For the second consecutive season under coach Rich Rodriguez, Michigan will not be going to a bowl game.
In two seasons, Rich Rod has racked up a 8-16 overall record, beaten down the Michigan fan base to such a degree that Ohio State scarlet and gray filled up many of the best seats in the Big House this past Saturday, and left my wife, a Michigan alum, refusing to watch their games on television. “I’m already over Rich Rod,” she’s said on many occasions.
Now as Michigan enters the long, difficult winter of Wolverine discontent, there’s a real issue that has to be decided. If you don’t think Rich Rod is going to get it done at the school, you need to fire him now, before the next season commences.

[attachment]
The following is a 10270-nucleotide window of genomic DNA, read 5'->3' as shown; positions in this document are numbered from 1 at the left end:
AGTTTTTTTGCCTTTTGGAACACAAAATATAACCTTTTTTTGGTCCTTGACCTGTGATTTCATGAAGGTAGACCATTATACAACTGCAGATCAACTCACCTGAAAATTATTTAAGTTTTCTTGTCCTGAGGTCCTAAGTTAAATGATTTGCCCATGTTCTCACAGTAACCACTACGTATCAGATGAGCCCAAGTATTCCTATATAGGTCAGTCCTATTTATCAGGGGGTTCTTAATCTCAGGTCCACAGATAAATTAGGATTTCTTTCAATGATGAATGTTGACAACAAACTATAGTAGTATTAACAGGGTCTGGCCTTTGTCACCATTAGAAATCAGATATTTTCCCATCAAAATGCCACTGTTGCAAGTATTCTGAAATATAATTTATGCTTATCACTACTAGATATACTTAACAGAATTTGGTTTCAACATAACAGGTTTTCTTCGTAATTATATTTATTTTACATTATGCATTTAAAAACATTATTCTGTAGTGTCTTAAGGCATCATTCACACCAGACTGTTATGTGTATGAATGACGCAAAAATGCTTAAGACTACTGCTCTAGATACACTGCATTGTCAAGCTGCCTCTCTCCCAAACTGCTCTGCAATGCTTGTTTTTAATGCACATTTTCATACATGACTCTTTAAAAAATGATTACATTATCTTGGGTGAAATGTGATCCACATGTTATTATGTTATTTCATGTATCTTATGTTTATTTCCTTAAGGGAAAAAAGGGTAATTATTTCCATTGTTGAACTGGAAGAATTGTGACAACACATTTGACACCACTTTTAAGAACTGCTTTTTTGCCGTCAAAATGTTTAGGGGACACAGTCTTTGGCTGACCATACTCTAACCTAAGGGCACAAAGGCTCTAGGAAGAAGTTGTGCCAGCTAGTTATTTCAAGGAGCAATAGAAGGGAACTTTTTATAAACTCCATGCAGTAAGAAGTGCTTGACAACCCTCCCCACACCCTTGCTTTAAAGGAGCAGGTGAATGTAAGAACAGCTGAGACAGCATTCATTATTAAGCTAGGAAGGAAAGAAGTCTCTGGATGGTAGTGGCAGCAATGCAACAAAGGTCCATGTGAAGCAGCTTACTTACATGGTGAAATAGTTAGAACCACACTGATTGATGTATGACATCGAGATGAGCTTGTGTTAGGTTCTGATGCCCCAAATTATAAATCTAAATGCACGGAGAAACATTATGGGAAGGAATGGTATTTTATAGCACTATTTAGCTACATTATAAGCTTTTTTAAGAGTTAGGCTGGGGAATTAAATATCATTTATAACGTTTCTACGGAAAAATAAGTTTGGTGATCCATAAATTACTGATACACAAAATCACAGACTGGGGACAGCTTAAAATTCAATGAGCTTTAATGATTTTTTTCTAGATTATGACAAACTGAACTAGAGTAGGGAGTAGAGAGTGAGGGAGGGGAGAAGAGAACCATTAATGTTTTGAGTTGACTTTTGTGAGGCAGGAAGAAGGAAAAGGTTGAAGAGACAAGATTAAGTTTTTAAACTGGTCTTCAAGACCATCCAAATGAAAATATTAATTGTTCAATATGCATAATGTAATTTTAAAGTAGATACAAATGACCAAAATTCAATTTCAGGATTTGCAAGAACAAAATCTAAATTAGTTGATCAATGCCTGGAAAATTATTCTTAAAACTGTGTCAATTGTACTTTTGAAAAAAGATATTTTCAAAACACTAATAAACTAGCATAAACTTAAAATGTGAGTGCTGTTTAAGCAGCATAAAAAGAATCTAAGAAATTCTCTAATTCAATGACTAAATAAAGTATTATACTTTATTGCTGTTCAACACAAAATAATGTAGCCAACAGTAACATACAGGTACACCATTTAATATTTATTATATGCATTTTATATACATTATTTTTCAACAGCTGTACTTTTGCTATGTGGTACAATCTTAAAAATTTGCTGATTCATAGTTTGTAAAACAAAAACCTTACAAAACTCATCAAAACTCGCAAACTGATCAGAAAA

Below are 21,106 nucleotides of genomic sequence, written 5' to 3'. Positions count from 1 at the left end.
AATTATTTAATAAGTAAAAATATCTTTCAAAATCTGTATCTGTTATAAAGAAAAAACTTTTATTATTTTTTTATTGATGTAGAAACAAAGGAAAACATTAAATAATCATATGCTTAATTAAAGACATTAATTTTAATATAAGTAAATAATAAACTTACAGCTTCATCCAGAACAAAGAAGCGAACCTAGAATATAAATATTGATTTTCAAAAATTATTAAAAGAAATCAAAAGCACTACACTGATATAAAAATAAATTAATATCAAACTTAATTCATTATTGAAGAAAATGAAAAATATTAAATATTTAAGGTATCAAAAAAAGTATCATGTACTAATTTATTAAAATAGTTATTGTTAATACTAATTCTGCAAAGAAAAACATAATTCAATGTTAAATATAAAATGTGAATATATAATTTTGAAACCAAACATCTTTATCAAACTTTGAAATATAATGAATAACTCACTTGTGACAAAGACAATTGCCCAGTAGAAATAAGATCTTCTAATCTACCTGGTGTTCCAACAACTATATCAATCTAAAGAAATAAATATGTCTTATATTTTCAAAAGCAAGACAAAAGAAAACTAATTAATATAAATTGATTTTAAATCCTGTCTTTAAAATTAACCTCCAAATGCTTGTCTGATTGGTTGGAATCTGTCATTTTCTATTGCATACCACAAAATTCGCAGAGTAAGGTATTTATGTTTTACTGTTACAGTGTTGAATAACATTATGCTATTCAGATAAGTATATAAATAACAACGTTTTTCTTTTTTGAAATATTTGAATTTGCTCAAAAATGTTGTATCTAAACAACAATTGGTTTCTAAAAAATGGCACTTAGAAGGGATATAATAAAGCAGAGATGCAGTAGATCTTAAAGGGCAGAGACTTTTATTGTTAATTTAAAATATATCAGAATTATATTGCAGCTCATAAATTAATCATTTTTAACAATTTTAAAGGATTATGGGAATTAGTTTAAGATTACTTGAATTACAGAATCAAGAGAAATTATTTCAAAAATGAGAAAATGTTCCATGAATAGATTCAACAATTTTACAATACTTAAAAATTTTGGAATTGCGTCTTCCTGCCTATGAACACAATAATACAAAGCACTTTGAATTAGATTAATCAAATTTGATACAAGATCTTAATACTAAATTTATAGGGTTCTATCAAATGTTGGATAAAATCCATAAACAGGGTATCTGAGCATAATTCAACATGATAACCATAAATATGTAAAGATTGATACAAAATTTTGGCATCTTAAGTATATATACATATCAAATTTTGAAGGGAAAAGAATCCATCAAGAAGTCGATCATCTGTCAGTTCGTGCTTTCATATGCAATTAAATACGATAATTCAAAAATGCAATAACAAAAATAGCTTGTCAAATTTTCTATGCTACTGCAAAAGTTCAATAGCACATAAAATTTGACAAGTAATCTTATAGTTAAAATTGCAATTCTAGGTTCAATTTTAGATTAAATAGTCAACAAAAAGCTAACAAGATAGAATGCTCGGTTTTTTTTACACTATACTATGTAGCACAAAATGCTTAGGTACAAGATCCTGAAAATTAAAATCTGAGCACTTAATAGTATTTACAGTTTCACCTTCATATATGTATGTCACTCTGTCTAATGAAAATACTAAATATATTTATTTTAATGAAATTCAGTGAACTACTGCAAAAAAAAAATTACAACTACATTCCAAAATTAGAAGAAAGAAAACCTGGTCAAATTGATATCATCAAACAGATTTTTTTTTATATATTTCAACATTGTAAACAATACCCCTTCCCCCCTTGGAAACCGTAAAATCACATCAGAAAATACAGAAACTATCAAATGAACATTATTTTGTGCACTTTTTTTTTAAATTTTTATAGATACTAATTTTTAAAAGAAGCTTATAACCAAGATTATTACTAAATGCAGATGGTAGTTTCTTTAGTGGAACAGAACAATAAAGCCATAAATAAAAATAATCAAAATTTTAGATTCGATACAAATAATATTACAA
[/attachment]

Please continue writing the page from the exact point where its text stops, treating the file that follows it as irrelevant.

Because you have a legal hook that can significantly lessen the blow of the firing — you can argue that Rich Rodriguez breached the terms of his contract by violating NCAA rules. Bang. Meet Michigan’s own stimulus plan for the athletic department, firing Rich Rod for cause.
A bit of a legal primer: All NCAA contracts contain a contractual provision allowing a school to end their relationship with a coach “for cause.” Think of it is as the school’s parachute in the event the plane is going down. Unlike a golden parachute where a coach is fired but receives millions to end the contract, firing someone “for cause” effectively wipes away the buyout provisions in a contract.